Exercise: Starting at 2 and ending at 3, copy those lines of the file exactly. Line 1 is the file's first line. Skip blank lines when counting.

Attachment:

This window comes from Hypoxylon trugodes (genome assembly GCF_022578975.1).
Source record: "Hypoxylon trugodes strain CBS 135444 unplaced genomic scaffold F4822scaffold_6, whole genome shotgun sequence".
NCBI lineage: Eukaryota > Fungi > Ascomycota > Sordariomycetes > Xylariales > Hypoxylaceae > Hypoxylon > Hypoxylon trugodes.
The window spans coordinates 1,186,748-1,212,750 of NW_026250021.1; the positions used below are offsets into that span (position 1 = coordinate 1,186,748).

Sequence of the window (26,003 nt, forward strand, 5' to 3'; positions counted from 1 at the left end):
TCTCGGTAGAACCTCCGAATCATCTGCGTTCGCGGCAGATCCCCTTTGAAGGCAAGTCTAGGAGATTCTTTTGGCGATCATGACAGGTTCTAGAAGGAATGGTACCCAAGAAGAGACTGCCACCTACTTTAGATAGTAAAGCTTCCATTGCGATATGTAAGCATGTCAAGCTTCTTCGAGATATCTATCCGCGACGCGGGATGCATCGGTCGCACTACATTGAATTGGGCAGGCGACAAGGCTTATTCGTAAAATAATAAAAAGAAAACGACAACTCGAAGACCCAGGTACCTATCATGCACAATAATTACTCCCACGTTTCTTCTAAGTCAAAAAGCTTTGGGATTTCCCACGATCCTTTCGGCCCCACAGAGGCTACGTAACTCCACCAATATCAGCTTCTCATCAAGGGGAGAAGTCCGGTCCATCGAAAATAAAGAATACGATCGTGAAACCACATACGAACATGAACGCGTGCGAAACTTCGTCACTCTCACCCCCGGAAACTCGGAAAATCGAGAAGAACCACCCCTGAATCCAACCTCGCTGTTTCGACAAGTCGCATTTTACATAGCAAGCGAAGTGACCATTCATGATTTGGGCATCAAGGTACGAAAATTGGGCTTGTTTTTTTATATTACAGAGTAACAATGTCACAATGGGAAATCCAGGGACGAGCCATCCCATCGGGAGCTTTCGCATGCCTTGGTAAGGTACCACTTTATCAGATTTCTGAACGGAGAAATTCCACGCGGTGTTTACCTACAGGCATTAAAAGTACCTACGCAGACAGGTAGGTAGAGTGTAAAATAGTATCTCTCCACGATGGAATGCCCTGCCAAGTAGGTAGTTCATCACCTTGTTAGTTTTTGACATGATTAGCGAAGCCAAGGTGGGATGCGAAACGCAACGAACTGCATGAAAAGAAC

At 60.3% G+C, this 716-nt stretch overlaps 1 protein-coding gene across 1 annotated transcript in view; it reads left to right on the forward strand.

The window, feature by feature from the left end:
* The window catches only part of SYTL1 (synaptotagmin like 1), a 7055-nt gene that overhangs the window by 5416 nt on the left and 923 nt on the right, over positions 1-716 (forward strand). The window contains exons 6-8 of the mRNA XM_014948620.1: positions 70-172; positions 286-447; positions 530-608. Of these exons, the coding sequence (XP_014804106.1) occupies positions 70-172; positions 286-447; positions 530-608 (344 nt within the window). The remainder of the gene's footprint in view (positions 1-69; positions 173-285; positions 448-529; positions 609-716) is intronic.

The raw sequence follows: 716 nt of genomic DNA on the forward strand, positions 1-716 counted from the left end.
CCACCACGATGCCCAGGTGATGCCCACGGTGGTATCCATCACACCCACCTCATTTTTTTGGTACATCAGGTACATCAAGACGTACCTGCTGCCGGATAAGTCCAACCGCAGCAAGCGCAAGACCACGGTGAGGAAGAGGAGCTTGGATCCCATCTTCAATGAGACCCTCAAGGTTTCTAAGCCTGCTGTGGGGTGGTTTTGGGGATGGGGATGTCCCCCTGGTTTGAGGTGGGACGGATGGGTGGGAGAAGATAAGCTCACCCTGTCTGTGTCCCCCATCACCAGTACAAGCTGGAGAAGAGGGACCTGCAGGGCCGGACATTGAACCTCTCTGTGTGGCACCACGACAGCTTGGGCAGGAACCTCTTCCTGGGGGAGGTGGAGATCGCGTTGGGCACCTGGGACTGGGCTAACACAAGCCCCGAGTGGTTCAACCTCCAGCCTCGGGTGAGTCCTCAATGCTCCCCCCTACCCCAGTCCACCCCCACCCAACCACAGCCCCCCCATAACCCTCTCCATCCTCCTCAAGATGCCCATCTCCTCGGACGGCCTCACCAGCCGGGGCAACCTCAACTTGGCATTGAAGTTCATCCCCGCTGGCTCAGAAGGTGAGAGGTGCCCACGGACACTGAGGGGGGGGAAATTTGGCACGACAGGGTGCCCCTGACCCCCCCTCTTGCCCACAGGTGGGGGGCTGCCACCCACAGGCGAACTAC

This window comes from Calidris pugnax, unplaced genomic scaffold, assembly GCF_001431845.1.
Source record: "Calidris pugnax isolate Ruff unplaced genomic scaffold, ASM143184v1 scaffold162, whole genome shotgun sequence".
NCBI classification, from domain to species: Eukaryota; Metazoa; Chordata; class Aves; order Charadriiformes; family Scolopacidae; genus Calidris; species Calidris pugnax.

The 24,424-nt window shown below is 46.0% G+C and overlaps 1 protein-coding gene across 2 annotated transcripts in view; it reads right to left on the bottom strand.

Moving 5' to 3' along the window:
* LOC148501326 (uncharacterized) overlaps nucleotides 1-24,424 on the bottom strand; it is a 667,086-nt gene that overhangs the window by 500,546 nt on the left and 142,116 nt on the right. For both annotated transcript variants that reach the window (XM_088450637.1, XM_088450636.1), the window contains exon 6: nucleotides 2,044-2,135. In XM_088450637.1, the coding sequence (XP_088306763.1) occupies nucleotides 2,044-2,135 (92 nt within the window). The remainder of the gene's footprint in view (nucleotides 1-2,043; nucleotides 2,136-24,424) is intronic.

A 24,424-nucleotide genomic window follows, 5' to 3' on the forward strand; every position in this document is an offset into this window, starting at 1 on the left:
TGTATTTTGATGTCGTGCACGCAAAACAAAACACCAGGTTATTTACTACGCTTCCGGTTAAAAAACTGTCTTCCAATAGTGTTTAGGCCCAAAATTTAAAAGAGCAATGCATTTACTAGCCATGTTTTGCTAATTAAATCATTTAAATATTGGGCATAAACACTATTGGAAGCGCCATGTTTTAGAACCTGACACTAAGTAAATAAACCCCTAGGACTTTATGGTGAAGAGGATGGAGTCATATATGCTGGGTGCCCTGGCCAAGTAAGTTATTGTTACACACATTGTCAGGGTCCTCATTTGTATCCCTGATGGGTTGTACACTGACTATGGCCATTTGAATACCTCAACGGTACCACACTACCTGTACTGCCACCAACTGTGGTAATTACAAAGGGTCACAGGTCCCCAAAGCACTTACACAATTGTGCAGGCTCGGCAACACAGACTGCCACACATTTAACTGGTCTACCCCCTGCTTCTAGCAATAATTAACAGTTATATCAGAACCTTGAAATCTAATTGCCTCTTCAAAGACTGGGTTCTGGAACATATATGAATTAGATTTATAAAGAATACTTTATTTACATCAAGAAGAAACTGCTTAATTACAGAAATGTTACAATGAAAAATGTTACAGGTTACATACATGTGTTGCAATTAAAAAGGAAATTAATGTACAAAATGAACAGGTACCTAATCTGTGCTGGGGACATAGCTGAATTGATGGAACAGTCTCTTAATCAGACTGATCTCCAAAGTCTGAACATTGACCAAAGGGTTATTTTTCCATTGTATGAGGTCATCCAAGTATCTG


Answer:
Source record: "Hypoxylon trugodes strain CBS 135444 unplaced genomic scaffold F4822scaffold_6, whole genome shotgun sequence".
NCBI lineage: Eukaryota > Fungi > Ascomycota > Sordariomycetes > Xylariales > Hypoxylaceae > Hypoxylon > Hypoxylon trugodes.